May / June 2021

Gaffling 4.1

An old gaffer for a new generation
OGA Dinghy

Gil Hayward sails the Gaffling 4.1 on the River Dart. British designer Andrew Wolstenholme designed the gaff-rigged dinghy to commemorate the 55th anniversary of the Old Gaffers Association in 2018.

Gil Hayward had one simple instruction from his wife when he went to the Beale Park Boat Show near Pangbourne, England, in June 2011: “Do not buy a boat!” However, once they got to the show Hayward happened to spot a boat on exhibit that had been built to a design called Kite, a new 21' trailer-sailer by Andrew Wolstenholme. Andrew himself happened to be in the booth, and Hayward couldn’t resist having a chat with him. One thing led to another, as these things do, and a few weeks later Gil and Carolyn had a test sail on the Kite on the river off Lymington. Even Carolyn was won over by the spacious cockpit and attractive teak trim and, despite her earlier instruction, the couple soon ordered what was only the second boat built to the design from Dorset boatbuilder Dick Phillips.

Ten years later, Hayward says he’s never regretted that decision. Despite having owned a range of boats, from an 18' gaffer to a 36' modern cruising yacht, he says the Kite is his favorite. But setting up, sailing, and then stowing a 21' boat on a mooring can be a time-consuming affair, so Hayward decided to buy a smaller boat for more impromptu sailing. It helped that the back garden of his house at Dittisham on the River Dart in Devon opens directly onto the dinghy park of the local sailing club, meaning he could keep a boat on a trailer just a few feet from his back gate. Hayward duly bought a pretty little lapstrake dinghy built by McNulty Boats in Newcastle, secondhand, in which he enjoyed pottering around on the river for a couple of years, with or without visiting children and grandchildren.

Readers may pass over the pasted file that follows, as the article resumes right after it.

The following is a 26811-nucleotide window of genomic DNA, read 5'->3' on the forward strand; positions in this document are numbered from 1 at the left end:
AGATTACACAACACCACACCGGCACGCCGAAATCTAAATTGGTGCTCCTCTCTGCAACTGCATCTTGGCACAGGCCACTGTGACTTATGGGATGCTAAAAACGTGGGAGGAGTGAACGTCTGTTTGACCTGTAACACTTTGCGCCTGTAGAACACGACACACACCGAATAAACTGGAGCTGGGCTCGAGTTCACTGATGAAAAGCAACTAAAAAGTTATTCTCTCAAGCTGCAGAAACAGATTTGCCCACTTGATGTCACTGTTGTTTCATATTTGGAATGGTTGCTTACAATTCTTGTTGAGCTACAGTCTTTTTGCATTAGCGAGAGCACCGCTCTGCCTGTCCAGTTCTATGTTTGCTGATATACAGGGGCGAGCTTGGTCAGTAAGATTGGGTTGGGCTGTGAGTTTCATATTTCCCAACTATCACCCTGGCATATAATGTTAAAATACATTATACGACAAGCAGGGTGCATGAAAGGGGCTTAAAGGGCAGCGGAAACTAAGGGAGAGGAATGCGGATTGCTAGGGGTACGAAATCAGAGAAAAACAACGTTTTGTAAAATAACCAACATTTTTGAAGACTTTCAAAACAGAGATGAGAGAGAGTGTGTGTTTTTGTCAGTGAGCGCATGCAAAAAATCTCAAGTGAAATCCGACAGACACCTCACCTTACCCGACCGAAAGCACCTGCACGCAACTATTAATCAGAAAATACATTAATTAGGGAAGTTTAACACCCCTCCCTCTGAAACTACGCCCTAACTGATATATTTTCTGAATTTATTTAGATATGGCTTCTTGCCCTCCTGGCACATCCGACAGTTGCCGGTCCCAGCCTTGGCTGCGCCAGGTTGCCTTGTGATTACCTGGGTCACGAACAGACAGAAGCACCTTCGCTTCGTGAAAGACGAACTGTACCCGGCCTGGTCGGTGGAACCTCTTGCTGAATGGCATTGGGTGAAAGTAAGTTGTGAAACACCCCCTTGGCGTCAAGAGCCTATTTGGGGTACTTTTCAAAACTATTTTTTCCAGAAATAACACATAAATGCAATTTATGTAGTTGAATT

At about this time, the Old Gaffers Association (OGA), of which Hayward was a member, launched a new project to celebrate its 55th anniversary: a 13' 6" kit boat also designed by Wolstenholme. Despite its modest size, the new OGA dinghy had an important mission at its heart: to promote the gaff rig. The OGA has always been a campaigning organization and has had remarkable success, mainly through regattas and social events, in raising awareness of what was once an endangered boat species. The organization’s 50th anniversary bash in Cowes in 2013 was attended by nearly 200 gaffers.

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